Personnel or students found to be knowingly possessing, using, or distributing illegal drugs, alcohol, or tobacco are subject to university disciplinary action and, if applicable, to legal sanctions pursuant to federal, state, or local law. A student or employee who violates this policy or the related prohibitions on alcohol, tobacco, vaping, and substance abuse in the Honor Code will be subject to applicable disciplinary sanctions up to and including dismissal from the university or termination of employment.
The university will determine the appropriate sanction(s) on a case-by-case basis and may consider all of the circumstances involved, including, but not limited to, the following factors: (1) whether the violation constitutes a first offense; (2) the scope and duration of the individual’s alcohol or tobacco use, vaping, or substance abuse; (3) whether the individual has requested assistance to obtain substance abuse treatment; and (4) any other efforts the individual has undertaken to correct the misconduct, such as counseling with an ecclesiastical leader. In applicable cases, discipline may involve referral to local law enforcement for criminal prosecution.
Individuals involved in the unintentional misuse of prescription drugs are not subject to the sanctions stated in this policy, but rather are encouraged to seek assistance from the university’s services detailed below.
The university supports student and personnel participation in programs to prevent alcohol and tobacco use, vaping, use of illegal drugs, and abuse of prescription drugs.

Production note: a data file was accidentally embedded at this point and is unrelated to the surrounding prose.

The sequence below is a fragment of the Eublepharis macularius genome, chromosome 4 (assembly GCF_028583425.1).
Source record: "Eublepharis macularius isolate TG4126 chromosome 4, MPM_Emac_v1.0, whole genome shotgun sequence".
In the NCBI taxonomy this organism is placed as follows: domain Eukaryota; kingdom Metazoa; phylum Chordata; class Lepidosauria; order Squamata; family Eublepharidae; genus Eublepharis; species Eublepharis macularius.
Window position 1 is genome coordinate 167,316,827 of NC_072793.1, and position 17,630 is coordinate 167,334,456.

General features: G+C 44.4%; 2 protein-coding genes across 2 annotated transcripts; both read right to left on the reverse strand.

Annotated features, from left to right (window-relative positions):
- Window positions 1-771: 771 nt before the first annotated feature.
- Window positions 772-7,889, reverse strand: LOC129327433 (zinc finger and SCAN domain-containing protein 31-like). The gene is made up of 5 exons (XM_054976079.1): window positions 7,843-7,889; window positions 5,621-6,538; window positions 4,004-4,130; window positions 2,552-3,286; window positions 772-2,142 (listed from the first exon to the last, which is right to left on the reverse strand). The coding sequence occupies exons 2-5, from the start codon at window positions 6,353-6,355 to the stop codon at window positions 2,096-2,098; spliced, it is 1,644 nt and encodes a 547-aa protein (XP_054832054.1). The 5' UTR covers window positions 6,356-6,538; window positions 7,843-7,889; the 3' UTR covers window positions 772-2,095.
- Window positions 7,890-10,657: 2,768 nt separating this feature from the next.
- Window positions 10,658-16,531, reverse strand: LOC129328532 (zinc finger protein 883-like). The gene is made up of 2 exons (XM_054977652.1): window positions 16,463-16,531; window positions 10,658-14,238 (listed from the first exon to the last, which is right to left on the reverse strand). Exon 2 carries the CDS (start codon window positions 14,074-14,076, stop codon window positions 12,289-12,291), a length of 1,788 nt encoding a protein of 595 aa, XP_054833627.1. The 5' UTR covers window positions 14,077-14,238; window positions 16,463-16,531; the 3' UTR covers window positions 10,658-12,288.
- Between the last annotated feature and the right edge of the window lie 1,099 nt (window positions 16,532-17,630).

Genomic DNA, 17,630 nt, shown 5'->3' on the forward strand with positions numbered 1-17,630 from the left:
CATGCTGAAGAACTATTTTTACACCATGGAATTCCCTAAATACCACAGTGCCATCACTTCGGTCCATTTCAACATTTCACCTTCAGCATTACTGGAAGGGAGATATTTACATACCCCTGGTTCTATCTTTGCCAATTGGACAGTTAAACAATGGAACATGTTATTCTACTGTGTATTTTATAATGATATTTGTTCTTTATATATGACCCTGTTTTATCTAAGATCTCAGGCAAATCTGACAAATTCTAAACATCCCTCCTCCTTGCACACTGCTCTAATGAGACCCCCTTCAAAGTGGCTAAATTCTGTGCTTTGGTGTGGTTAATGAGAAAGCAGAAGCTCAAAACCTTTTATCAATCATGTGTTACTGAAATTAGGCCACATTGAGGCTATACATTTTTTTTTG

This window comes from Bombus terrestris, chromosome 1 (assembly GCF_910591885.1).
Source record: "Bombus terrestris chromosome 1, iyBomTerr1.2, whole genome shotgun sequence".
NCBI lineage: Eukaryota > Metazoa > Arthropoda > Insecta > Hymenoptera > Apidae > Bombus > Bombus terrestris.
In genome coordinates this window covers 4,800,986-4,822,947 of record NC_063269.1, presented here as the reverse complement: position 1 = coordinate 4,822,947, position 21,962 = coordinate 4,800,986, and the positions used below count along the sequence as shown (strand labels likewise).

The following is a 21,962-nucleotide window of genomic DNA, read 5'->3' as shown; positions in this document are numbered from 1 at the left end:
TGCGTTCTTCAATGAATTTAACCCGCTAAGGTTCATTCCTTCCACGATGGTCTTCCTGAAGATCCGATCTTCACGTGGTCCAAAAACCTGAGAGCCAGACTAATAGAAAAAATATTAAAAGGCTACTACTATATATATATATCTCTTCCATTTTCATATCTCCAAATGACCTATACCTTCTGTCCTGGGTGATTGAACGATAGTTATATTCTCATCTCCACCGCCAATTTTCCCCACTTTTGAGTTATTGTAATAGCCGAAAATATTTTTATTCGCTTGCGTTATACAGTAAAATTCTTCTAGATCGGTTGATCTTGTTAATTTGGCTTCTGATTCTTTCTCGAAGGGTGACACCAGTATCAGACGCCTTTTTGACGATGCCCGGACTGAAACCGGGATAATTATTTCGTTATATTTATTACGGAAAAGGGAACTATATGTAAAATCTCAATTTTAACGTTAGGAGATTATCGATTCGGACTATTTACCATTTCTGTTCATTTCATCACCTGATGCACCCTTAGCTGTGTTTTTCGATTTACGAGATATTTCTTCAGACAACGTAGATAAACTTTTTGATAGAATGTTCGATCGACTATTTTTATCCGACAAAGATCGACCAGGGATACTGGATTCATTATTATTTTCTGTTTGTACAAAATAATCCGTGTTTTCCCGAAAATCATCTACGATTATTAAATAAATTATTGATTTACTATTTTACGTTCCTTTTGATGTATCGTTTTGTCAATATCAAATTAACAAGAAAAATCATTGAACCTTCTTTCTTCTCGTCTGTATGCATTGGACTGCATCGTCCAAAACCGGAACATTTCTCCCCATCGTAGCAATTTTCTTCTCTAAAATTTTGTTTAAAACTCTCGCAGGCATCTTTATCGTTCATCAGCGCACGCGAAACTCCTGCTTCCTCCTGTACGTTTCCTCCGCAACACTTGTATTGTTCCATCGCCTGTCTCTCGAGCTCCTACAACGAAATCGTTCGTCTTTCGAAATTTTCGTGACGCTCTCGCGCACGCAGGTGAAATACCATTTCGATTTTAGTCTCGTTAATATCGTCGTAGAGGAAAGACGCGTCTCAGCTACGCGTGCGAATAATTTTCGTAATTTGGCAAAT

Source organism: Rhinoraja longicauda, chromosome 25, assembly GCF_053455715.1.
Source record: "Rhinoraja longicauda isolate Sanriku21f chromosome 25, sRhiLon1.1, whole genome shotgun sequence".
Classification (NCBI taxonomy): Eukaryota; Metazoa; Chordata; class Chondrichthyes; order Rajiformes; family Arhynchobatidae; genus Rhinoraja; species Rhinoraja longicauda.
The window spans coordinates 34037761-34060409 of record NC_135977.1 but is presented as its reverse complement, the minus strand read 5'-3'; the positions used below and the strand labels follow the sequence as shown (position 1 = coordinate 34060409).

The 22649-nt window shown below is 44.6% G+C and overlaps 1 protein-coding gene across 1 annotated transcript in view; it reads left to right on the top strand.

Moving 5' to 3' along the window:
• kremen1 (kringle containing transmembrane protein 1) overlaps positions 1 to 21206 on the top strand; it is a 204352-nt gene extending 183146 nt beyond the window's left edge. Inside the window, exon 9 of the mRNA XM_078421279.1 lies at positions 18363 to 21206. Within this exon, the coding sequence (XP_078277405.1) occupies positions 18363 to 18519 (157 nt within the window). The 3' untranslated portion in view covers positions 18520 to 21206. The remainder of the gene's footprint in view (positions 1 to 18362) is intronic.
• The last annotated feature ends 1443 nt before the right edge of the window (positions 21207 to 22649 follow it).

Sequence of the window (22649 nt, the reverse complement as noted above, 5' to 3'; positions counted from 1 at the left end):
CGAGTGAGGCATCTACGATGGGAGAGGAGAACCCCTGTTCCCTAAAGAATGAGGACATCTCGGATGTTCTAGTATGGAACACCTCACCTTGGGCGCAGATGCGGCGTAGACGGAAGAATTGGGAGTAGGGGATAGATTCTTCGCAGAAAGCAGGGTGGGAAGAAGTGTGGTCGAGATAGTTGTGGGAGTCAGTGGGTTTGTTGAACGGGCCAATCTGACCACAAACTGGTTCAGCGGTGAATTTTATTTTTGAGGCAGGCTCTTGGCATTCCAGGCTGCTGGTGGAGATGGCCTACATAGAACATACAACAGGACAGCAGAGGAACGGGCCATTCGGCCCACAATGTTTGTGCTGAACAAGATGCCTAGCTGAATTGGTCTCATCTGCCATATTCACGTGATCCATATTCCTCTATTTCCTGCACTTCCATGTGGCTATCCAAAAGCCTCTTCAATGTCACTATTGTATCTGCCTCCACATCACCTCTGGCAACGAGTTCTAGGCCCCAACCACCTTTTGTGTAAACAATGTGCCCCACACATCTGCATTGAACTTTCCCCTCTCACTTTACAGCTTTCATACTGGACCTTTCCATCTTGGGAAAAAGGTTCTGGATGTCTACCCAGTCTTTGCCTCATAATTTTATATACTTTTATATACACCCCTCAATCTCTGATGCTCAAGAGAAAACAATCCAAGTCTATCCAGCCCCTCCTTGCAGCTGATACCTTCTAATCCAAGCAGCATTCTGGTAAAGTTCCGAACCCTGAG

Substance Abuse Prevention Services (SAPS), a service housed in Counseling and Psychological Services (CAPS), has been established to provide students with confidential assistance for drug and alcohol abuse problems. Students in need of these services, or who are concerned about another student, can visit 1500 WSC, call 801-422-1942, or email email@example.com for assistance. Students who reach out will be contacted by a trained counselor who can help connect them with training programs, health information, preliminary evaluations, and counseling for possible referral to an outside medical provider. CAPS counselors are experienced professionals who offer support for students in an atmosphere of understanding and confidentiality. Student meetings with CAPS counselors are confidential unless there is a threat of harm to self or others, a student reveals abuse of a child or vulnerable adult, or in the case of legal subpoenas. All programs offer individual assessment and referral to both on- and off-campus resources. Several independent off-campus entities also offer counseling services that are not affiliated with the university or its sponsor, The Church of Jesus Christ of Latter-day Saints.